iGAS overcomes CNG hurdles

An Australian company has come up with an innovative way of overcoming some of the hurdles that are associated with using compressed natural gas (CNG) as a heavy vehicle fuel.

IGAS, based in Staplyton in Queensland has developed a
high-pressure direct injection CNG system and fuel storage module
designed for heavy duty prime movers.

Traditionally CNG is not considered a viable fuel for heavy
vehicles despite being inexpensive and abundant in Australia.

CNG usually requires large storage cylinders that take up a lot of
chassis space on a prime mover. This makes it difficult to get
enough gas on the vehicle for it to have a viable range.

By using Westport’s existing 15-litre HD525 HPDI liquefied natural
gas (LNG) engine as a starting point, iGAS has developed its own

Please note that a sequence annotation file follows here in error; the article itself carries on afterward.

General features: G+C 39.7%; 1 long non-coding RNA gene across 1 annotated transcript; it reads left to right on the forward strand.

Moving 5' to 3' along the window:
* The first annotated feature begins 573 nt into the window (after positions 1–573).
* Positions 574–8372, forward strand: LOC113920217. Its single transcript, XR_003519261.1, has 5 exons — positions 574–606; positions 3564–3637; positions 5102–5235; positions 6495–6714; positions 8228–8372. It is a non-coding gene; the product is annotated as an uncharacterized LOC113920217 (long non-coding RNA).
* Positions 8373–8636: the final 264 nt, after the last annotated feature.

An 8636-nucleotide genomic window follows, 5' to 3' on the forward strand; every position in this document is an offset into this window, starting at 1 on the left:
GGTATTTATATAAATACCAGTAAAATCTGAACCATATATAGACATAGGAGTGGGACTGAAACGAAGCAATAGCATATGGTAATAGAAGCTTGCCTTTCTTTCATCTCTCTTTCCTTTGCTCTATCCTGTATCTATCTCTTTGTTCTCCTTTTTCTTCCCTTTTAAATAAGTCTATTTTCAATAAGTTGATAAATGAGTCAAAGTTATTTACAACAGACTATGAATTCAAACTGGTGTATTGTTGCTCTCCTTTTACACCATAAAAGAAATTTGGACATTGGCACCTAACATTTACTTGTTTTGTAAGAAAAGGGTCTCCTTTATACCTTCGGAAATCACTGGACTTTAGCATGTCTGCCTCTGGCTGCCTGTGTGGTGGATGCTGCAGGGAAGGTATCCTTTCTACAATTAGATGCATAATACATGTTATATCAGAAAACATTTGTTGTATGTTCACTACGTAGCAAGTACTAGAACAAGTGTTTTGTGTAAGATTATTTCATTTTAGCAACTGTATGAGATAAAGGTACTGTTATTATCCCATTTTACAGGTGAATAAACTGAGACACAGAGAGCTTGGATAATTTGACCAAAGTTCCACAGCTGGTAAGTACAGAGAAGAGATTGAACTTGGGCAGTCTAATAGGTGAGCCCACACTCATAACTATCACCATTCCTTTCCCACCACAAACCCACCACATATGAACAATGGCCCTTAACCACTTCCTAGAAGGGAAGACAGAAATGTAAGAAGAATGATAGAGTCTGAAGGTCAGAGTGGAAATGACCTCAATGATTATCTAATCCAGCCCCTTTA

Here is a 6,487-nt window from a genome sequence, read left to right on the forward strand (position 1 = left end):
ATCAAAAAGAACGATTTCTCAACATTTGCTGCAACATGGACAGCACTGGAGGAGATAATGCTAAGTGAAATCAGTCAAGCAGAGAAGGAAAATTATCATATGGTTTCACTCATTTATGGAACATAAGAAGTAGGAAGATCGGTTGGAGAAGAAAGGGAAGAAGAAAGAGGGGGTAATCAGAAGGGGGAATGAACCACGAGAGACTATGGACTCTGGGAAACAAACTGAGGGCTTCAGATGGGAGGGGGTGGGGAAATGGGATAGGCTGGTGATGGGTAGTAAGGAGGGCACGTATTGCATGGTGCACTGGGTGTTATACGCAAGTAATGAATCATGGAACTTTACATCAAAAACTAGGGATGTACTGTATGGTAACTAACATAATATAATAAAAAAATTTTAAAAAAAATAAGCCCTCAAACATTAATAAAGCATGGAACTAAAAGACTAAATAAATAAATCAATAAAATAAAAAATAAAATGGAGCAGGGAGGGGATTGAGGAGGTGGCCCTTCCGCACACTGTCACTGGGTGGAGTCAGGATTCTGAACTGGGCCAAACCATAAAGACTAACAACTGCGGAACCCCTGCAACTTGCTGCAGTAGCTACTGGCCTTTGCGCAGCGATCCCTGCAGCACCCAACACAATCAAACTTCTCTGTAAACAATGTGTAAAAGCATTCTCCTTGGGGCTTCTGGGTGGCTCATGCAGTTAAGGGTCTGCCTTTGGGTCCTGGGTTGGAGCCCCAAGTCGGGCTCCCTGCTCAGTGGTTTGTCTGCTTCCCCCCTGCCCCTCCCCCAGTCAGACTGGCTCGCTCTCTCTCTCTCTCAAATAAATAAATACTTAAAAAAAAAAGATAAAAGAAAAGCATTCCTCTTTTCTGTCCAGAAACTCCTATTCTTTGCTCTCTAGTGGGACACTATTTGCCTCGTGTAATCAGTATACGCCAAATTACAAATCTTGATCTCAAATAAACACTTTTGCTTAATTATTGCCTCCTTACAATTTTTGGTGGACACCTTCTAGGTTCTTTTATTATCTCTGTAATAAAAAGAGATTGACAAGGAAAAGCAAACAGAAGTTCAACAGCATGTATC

patented hydraulic pumping system and storage module which is
purported to give an effective range of 1,000km.

CNG is usually cheaper than LNG as it does not require further
processing and cooling to become a liquid, and doesn’t dissipate
when the vehicle is parked.

CNG also does not require protective clothing when refuelling as
the fuel does not cause cold burns. Westport Innovations has
granted iGAS OEM status, as has Western Star Trucks in
Australia.

The company has two of its own CNG-powered Western Star 4800FX
prime movers working full time in B-double and single trailer roles
in south eastern Queensland for both Simon Transport and Chalmers
with success to date.

iGAS is set to expand its own fleet of trucks as it continues to
refine and develop its CNG system as well as further develop
portable refuelling infra- structure.

American firm Carbon Cutter Transport LLC has already purchased an
iGAS system to conduct trials on a prime mover that runs between
Salt Lake City, Utah and the Port of Los Angeles.

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